Then erosion over the past 20 million years exposed the alternating several metre wide tiger stripes we see today. The dark bands where moisture was present contain cyanobacteria (blue green algae) which help protect the sandstone from erosion. The orange bands contain iron oxide, which also forms a protective film over the soft sandstone. The orange layers apparently dried out too quickly for the cyanobacteria to grow. (Photo right: Purnululu National Park, aka Bungle Bungles.)
The park contains a number of unique plants, including the Livistonia or Fan Palm, seen clinging to crevices within the range. We also noted many boab trees, especially along water courses.
We also overflew the massive Argyle diamond mine main pit and workings. This open-cut site is now almost exhausted, and is expected to run out in 2007. There is an experimental shaft deep under the site, as the mine tests to see whether deeper mining is justified. Argyle are covering the exposed and mined areas with rock, and re-vegetating the entire area. (Photo left: Argyle Diamond Mine.)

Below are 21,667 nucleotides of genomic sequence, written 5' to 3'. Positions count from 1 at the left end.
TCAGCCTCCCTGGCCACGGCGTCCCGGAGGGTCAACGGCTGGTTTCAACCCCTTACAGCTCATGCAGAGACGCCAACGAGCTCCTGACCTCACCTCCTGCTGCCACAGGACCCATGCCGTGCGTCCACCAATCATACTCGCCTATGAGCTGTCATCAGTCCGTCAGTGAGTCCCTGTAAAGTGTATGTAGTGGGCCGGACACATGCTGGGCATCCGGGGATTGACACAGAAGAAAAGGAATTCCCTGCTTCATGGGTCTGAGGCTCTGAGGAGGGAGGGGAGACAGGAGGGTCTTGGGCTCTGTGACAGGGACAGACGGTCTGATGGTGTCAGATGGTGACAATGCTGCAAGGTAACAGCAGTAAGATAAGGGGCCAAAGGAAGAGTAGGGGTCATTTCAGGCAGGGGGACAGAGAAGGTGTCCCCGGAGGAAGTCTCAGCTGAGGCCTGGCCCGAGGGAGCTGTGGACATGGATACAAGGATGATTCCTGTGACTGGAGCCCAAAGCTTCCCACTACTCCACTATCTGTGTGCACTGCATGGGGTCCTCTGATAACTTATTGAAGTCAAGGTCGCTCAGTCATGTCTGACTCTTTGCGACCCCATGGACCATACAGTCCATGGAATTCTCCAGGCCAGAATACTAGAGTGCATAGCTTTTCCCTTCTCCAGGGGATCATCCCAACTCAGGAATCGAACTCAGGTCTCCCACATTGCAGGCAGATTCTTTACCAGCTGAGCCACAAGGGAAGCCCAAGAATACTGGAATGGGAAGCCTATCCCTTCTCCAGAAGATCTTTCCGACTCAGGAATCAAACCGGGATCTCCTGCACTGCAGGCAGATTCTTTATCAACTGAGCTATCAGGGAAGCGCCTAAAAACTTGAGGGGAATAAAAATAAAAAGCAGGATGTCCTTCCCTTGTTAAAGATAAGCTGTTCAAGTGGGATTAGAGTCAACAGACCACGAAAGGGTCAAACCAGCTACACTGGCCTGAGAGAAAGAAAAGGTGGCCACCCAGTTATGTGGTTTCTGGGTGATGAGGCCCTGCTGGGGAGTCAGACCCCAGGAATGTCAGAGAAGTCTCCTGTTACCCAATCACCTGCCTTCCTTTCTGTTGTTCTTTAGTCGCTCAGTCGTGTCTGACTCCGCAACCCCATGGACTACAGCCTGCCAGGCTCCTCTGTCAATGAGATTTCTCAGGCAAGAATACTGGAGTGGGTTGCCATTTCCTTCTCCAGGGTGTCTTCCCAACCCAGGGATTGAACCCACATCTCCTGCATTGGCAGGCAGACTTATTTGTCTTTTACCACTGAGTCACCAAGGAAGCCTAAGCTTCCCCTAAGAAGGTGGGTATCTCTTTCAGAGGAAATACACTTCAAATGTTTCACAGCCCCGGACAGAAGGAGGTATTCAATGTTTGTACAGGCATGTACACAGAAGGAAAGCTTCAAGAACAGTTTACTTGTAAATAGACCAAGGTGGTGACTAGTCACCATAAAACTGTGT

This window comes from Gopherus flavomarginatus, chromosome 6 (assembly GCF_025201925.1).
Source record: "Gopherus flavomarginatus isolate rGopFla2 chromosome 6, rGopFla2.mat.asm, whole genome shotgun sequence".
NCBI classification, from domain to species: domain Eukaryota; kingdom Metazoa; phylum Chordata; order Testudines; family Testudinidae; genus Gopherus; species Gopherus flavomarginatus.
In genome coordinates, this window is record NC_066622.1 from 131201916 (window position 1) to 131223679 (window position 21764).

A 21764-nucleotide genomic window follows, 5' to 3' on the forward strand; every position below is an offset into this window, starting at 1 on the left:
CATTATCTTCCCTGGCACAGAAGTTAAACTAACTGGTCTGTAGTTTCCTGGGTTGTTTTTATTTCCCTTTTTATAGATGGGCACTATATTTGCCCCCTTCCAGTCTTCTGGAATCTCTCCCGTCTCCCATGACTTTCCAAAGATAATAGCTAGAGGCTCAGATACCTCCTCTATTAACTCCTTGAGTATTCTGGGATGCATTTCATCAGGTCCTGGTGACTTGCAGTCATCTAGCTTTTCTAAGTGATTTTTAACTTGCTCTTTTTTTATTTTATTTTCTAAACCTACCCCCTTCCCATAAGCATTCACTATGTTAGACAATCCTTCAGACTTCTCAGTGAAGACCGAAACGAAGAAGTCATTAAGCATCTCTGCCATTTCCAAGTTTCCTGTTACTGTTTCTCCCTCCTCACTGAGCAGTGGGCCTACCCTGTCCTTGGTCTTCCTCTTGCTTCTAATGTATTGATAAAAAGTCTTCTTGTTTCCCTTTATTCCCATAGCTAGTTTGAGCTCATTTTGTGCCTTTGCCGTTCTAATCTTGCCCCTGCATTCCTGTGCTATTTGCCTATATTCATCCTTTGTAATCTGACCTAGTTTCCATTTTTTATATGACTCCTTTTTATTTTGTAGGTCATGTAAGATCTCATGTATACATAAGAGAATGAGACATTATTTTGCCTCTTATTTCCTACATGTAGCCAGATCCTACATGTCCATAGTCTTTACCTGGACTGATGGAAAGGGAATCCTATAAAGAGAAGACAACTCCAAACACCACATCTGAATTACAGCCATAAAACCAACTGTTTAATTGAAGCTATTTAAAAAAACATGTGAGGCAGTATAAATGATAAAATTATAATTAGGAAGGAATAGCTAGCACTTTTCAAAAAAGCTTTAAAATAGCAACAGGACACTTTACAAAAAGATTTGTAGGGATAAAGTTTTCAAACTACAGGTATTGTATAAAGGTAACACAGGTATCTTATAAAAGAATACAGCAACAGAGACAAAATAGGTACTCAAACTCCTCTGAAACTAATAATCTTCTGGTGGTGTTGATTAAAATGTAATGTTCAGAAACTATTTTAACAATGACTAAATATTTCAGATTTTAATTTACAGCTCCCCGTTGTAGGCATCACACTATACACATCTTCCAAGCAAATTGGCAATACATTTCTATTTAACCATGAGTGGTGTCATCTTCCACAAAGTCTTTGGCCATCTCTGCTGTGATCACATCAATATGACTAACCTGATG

We flew over Lake Argyle, which covers 1000 sq km. It is a bit of a pity so many interesting geological formations have disappeared under the waters of the largest constructed lake in the southern hemisphere. Lake Argyle is so large that it is considered an inland sea, and is the eighth largest artificial lake in the world. (Photo right: Lake Argyle.)
The Ord River dam is an impressive 335 metres long, and 98 metres high. The small 30 megawatt hydro electric power station at Lake Argyle now also supplies the Ord River irrigation area support town of Kununurra, which we were surprised to learn had a population of around 7,000 people. The population of Kununurra approximately doubles during the tourist and fruit-picking season. The same hydroelectric plant supplies the Argyle diamond mine, and also Wyndham, from its 220 gigawatt hour annual output. These sites all used diesel power plants until relatively recently, although the hydroelectric plant was installed when the dam was built to supply the Ord Irrigation area.